And what about Romo's injury? ESPN's Ed Werder reports that the Cowboys have determined Romo will not require surgery. Even though he is not going under the knife, it takes approximately six weeks for the fracture itself to heal, assuming that proper, uneventful healing occurs. Clearance to return to collision or contact sports typically takes two to three months, give or take, depending on the progress of the patient. According to Werder, the Cowboys are projecting a six-to-eight-week absence for Romo and are leaning toward the latter.
The good news for Romo is that the injury is to his nonthrowing arm, as an injury to his throwing arm would have lengthened the rehabilitation process and increased the concern. Nonetheless, there has to be confidence on the part of the medical staff that he is at low risk for reinjury before he returns. Given the sport that he plays, Romo is more than likely to experience more hits similar to the one that resulted in Monday night's injury. That concern might extend the timetable for returning, as in not returning at all, especially if the season appears beyond repair.
Brett Favre, QB, Minnesota Vikings: Favre came into the season with an ailing left ankle. It has endured three surgeries, the most recent being this year in advance of Favre's decision to return to football. The ankle certainly isn't feeling any better after Sunday night's game. Now diagnosed with a couple of fractures in the calcaneus (heel), including an avulsion fracture (where a tendon or ligament pulls away from the bone, taking a small fleck of bone with it), Favre has seen his limp worsen, and his status is very much up in the air.
Favre went down hard on a leg tackle from Green Bay Packers linebacker Brad Jones with his foot pointing sharply downward, the weight of the defender coming down on top of him, jamming the joint. That may well have been the most range of motion Favre's ankle has seen in months, and it came at a price. Although there's no way of knowing for sure that the damage seen on Favre's latest MRI occurred at that moment (remember, this is a chronically injured ankle), it clearly was a turning point in the game. Favre came up limping and struggled with his passes as well as his mobility throughout the remainder of the game. But he never left.
The fact that Favre was not forced out of the game is a positive consideration when evaluating the potential for his return in Week 8. After all, he has not been medically ruled out of competition and is currently resting his ankle in a walking boot in the hope that it will alleviate some discomfort. Not all fractures are created equal, either. There may be cracks or loading fractures in Favre's ankle that are due, in part, to the already weakened condition of the bone in the area. Often an avulsion injury, which is generally caused by the same mechanism as an ankle sprain, may simply heal on its own. This is not the same type of injuries as, for example, Romo's clavicle fracture, where he is exposed to significant risk by playing. This is not meant to minimize Favre's discomfort but rather to point out that it may be a matter of pain, more than anything else, that determines Favre's status. And Favre has played with pain.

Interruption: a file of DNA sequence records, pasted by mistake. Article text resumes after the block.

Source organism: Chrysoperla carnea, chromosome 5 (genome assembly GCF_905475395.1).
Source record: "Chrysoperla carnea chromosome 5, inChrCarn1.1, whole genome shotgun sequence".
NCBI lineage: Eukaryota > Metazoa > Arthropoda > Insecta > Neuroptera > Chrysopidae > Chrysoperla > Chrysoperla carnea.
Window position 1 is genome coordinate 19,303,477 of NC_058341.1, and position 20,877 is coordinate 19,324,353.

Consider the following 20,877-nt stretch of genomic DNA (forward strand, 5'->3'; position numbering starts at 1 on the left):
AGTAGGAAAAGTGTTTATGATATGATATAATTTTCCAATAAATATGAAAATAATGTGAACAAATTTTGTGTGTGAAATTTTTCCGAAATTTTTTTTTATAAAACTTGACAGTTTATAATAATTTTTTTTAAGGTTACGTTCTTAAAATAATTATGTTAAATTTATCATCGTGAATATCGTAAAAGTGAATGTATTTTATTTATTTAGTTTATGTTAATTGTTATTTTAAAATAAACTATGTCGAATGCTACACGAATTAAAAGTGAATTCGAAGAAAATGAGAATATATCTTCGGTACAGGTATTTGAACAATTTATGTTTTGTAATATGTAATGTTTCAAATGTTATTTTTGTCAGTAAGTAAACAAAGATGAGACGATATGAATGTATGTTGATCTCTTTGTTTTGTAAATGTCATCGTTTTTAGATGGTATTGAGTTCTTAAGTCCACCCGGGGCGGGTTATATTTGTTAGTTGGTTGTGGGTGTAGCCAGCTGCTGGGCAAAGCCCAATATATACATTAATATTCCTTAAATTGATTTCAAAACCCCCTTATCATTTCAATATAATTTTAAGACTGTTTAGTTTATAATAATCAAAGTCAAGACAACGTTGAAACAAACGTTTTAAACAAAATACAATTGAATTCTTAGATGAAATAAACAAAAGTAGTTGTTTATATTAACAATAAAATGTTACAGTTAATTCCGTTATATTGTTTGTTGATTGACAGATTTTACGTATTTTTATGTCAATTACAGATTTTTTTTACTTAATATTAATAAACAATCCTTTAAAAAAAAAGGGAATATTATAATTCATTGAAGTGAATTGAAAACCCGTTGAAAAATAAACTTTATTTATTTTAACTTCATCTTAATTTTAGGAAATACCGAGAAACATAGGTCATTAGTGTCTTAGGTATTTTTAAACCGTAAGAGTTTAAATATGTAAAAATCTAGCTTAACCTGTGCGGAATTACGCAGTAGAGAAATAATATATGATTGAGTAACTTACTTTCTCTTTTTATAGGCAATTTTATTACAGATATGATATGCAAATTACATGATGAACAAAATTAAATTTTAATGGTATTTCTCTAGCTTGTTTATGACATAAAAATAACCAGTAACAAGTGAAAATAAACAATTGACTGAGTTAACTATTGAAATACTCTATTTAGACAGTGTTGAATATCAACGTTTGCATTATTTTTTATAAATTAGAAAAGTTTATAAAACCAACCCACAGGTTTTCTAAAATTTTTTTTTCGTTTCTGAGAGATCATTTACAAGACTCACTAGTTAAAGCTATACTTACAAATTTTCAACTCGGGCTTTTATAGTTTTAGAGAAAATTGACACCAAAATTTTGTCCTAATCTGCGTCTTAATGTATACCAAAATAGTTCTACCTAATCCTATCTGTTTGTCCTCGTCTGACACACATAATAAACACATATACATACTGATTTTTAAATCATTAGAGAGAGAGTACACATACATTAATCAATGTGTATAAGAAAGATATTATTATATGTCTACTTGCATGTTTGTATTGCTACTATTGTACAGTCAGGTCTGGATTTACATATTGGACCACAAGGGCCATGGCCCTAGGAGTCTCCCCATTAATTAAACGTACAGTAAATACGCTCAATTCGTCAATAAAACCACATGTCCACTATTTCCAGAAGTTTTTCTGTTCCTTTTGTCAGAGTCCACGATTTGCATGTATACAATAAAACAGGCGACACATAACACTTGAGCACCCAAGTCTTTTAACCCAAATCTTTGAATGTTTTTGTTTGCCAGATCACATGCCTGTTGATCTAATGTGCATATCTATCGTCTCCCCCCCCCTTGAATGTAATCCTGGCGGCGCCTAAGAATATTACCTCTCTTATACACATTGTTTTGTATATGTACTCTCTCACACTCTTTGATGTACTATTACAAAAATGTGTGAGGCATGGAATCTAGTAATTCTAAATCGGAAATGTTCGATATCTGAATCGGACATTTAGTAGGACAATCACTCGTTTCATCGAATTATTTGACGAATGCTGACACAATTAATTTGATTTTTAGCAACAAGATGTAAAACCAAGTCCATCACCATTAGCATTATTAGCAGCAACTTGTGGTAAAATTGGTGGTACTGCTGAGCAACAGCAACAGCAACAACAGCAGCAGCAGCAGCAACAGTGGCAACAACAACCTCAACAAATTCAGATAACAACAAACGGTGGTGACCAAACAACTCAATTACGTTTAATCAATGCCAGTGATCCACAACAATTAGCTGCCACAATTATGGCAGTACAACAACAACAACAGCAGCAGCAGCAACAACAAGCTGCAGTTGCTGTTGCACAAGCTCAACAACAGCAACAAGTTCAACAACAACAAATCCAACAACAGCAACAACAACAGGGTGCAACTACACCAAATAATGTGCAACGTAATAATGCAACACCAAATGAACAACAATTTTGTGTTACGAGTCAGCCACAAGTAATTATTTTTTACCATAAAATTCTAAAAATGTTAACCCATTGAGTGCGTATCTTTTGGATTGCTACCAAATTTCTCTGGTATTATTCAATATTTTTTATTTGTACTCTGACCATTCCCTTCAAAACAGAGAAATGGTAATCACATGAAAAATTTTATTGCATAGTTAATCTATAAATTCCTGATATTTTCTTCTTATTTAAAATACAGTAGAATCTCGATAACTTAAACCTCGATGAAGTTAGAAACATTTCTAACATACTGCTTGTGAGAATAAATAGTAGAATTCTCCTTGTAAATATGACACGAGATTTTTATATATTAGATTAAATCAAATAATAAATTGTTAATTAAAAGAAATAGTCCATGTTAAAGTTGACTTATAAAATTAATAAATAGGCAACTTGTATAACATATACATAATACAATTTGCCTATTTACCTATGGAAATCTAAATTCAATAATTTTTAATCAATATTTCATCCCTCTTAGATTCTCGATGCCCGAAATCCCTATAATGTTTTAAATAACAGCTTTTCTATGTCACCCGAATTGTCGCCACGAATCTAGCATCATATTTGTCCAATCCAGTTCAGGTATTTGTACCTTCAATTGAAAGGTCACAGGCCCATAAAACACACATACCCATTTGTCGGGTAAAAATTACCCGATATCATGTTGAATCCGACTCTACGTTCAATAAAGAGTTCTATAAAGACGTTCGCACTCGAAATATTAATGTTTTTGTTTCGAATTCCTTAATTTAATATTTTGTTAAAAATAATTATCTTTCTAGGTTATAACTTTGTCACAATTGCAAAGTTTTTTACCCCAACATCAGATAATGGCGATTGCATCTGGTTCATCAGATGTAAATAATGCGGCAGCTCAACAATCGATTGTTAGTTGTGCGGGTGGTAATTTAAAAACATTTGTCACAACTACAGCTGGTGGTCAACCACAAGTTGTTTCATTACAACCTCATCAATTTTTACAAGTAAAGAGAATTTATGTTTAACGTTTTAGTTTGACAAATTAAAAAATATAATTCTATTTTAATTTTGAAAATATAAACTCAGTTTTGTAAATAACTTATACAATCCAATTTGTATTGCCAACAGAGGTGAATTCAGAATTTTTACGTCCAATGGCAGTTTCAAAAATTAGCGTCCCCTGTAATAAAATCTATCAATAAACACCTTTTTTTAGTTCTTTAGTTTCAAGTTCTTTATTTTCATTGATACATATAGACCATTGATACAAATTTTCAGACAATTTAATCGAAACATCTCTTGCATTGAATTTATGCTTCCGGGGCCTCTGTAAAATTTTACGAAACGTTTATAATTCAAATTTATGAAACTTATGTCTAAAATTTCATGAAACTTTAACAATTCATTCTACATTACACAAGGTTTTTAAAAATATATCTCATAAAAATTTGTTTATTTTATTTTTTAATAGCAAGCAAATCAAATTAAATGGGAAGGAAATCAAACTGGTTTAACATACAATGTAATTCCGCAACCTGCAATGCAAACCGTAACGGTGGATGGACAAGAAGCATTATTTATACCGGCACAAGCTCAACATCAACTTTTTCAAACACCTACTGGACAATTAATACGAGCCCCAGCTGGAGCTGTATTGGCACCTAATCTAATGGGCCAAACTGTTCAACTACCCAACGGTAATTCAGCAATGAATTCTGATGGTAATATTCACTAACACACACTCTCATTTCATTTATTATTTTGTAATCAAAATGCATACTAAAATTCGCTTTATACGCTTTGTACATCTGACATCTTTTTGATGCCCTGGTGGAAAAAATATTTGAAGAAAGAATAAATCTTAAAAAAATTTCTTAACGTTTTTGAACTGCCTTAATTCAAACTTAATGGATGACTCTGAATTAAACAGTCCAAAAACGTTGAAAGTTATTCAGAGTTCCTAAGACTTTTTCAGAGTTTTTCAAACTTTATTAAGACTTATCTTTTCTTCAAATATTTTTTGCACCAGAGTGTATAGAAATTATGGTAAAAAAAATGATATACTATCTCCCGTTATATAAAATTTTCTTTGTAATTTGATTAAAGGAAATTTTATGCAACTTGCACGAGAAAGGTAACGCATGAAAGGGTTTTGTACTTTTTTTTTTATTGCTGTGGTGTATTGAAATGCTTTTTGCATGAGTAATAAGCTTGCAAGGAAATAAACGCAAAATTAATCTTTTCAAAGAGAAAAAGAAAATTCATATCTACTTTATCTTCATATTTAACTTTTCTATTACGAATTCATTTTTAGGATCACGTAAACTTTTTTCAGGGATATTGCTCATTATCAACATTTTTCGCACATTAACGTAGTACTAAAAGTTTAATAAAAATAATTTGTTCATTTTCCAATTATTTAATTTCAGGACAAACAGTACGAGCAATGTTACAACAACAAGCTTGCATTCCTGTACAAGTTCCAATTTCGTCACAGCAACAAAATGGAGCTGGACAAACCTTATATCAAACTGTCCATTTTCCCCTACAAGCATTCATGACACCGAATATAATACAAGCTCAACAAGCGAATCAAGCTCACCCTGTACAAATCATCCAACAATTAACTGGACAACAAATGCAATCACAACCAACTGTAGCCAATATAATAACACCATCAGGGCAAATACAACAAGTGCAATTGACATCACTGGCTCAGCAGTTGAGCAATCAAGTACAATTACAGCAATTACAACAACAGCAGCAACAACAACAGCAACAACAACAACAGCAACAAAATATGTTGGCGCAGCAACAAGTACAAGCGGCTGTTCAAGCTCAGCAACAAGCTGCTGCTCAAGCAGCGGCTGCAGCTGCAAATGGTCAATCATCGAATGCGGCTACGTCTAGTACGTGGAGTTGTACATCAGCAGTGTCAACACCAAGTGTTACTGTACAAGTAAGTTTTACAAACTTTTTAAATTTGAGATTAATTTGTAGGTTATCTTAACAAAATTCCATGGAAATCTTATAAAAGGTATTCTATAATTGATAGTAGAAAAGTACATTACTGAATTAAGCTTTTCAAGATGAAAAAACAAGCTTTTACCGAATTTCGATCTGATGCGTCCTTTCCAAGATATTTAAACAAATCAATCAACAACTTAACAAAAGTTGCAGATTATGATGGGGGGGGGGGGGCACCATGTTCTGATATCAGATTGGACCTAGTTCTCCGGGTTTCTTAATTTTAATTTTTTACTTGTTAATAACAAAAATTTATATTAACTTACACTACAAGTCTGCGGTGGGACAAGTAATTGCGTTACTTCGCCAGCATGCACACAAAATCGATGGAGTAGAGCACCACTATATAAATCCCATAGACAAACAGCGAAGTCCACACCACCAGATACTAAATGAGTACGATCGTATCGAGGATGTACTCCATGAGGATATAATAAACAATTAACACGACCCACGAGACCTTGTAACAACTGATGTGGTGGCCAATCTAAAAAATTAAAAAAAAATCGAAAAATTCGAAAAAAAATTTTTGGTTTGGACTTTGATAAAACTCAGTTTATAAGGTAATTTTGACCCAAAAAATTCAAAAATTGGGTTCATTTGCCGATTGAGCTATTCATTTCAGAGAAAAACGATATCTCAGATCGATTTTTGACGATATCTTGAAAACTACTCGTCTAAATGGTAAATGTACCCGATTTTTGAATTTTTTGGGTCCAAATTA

In outlining the criteria for Favre's availability, Vikings coach Brad Childress said in his Monday news conference, "Once he's functional, he can play." Childress also pointed out, however, that Favre needed to prove he could perform. "He needs to be able to do all the things a guy in his position does," Childress said. "You can't put a guy that's a sitting duck out there." The point Childress appeared to be making was that Favre not only needs to make plays but also needs to be able to protect himself from further injury by escaping the pass rush.
Can Favre play? It will be challenging. His mobility will be hampered, and his pain and stiffness might affect his performance. If he can't step into his passes and throws off his back foot, the ball will have a tendency to sail, something we saw after his injury Sunday night. But he can make some adjustments. Favre can operate primarily from the shotgun, avoiding the need to drop back and putting some distance between him and the defense. The Vikings can opt to go run-heavy, and Favre can certainly hand the ball off repeatedly to Adrian Peterson. Medically, Favre can get a pain-relieving injection before the game and have the ankle heavily wrapped. It will be a balance between providing stability and pain relief for his injured ankle while permitting him the necessary mobility and feel to perform at the position.
So will Favre play? Ah, that is the question that will no doubt go unanswered until late in the week, perhaps even Sunday morning. It's hard to imagine the guy who has started 291 consecutive regular-season games -- through a broken thumb, sprained knee ligaments, a torn biceps and numerous other ailments -- sitting idly on the sideline. He seems to will himself to perform in ways that are unique to him, even when he's not at his physical best. Favre may not finish Sunday's game against the New England Patriots, but it wouldn't surprise anyone if he's out there at the start.
Other notes heading into Week 8:
• St. Louis Rams running back Steven Jackson underwent surgery to pin his ring finger on his left hand. (A pin holds the joint in place while it heals.) This guy is so tough, we had no idea he broke a bone en route to more than 100 yards rushing last Sunday. For his part, Jackson said via Twitter on Monday that he "shouldn't miss a beat." Naturally, we'll need to see what he does in practice, but there isn't huge concern at this point.